Q. In Judaism, does the majority opinion rule?
A. A basic democratic principle is that power rests with the voice of the people, i.e. the voice of the majority. In Judaism this is generally taken as deriving from the verse, Acharai rabbim l’hattot (Ex. 23:2), “Do not incline after the majority”, which is something quite different.
Majority rule can be a good principle, but following the majority can sometimes lead to harm. Hence the sages make a distinction. If the majority are leading you to do good, follow them, but if they are leading you to do evil, “do not incline” after them. In the latter case, Ibn Ezra tells us, you should not say, “A multitude cannot lie”. The fact is that a multitude can lie, and if there is a strength in numbers, there is also a danger.
A sinful individual was once explaining to the Chafetz Chayyim why he was not more righteous. “I am like most other people,” he said, “The majority are like me. Why expect me to be different?”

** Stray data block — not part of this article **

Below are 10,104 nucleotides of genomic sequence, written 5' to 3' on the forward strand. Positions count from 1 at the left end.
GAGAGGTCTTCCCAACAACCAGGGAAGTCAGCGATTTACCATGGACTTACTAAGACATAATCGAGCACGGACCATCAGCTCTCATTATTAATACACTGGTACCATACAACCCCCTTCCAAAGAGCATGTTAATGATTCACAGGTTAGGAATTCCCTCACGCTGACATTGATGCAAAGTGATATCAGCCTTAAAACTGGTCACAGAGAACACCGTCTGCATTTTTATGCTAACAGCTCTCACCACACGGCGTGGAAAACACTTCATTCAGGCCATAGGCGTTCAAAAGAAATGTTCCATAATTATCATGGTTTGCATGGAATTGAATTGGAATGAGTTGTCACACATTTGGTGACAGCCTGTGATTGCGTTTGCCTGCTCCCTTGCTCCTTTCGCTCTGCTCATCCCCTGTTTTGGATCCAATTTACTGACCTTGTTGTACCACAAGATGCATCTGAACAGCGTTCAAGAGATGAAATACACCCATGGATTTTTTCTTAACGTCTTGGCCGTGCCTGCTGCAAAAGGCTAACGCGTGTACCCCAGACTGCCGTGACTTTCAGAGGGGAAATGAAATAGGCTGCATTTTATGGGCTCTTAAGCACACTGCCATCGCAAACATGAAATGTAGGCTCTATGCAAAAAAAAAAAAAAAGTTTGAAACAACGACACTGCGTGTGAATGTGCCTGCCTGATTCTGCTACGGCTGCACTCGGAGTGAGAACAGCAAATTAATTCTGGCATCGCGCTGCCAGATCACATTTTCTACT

The Chafetz Chayyim asked him, “Who do you think are in the majority, the saints or the sinners?” The man replied, “It seems to me that the really good people are very few”. “And who are in the majority,” the Chafetz Chayyim asked, “Those who get sick or those who are always well?” “It seems to me,” was the answer, “that very few people are always well”.
“So,” said the Chafetz Chayyim, “you want to be part of a majority which is full of problems when you have the chance of enjoying the blessings of the privileged few?”
People often argue that they are only doing what everyone else is doing. Everyone else experiments with drugs, everyone else is a little less than honest, everyone else makes compromises with morality… why should I stand out and be different from everyone else?
On the world scene we see this argument unfolding day by day in the media and in the international organisations, especially when the many and the mighty gang up as usual against small Israel. But the decisive answer was once given by an American ambassador to the United Nations after the welcome given to Yasser Arafat. The US ambassador stood up and warned against what he called “the tyranny of the majority”. The majority, he solemnly averred, represented a great threat to the survival of mankind.